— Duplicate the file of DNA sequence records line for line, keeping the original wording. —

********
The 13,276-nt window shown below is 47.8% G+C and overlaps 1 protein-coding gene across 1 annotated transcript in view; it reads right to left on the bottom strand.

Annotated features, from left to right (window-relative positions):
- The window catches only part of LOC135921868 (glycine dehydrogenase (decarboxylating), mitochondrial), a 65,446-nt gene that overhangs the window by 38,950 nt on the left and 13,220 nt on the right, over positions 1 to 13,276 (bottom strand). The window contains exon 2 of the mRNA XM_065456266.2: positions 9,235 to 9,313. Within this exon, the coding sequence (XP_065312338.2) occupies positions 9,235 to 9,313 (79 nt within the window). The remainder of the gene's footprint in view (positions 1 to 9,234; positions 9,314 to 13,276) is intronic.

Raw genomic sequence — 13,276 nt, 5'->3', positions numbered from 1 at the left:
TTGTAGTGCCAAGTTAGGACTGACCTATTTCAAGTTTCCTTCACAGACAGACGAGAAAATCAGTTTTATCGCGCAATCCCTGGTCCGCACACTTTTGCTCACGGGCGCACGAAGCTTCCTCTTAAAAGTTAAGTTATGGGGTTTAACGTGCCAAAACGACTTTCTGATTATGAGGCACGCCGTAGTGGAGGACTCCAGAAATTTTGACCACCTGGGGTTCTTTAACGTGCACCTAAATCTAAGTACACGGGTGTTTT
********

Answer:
The 13,276-nt window shown below is 47.8% G+C and overlaps 1 protein-coding gene across 1 annotated transcript in view; it reads right to left on the bottom strand.

Annotated features, from left to right (window-relative positions):
- The window catches only part of LOC135921868 (glycine dehydrogenase (decarboxylating), mitochondrial), a 65,446-nt gene that overhangs the window by 38,950 nt on the left and 13,220 nt on the right, over positions 1 to 13,276 (bottom strand). The window contains exon 2 of the mRNA XM_065456266.2: positions 9,235 to 9,313. Within this exon, the coding sequence (XP_065312338.2) occupies positions 9,235 to 9,313 (79 nt within the window). The remainder of the gene's footprint in view (positions 1 to 9,234; positions 9,314 to 13,276) is intronic.

Raw genomic sequence — 13,276 nt, 5'->3', positions numbered from 1 at the left:
TTGTAGTGCCAAGTTAGGACTGACCTATTTCAAGTTTCCTTCACAGACAGACGAGAAAATCAGTTTTATCGCGCAATCCCTGGTCCGCACACTTTTGCTCACGGGCGCACGAAGCTTCCTCTTAAAAGTTAAGTTATGGGGTTTAACGTGCCAAAACGACTTTCTGATTATGAGGCACGCCGTAGTGGAGGACTCCAGAAATTTTGACCACCTGGGGTTCTTTAACGTGCACCTAAATCTAAGTACACGGGTGTTTT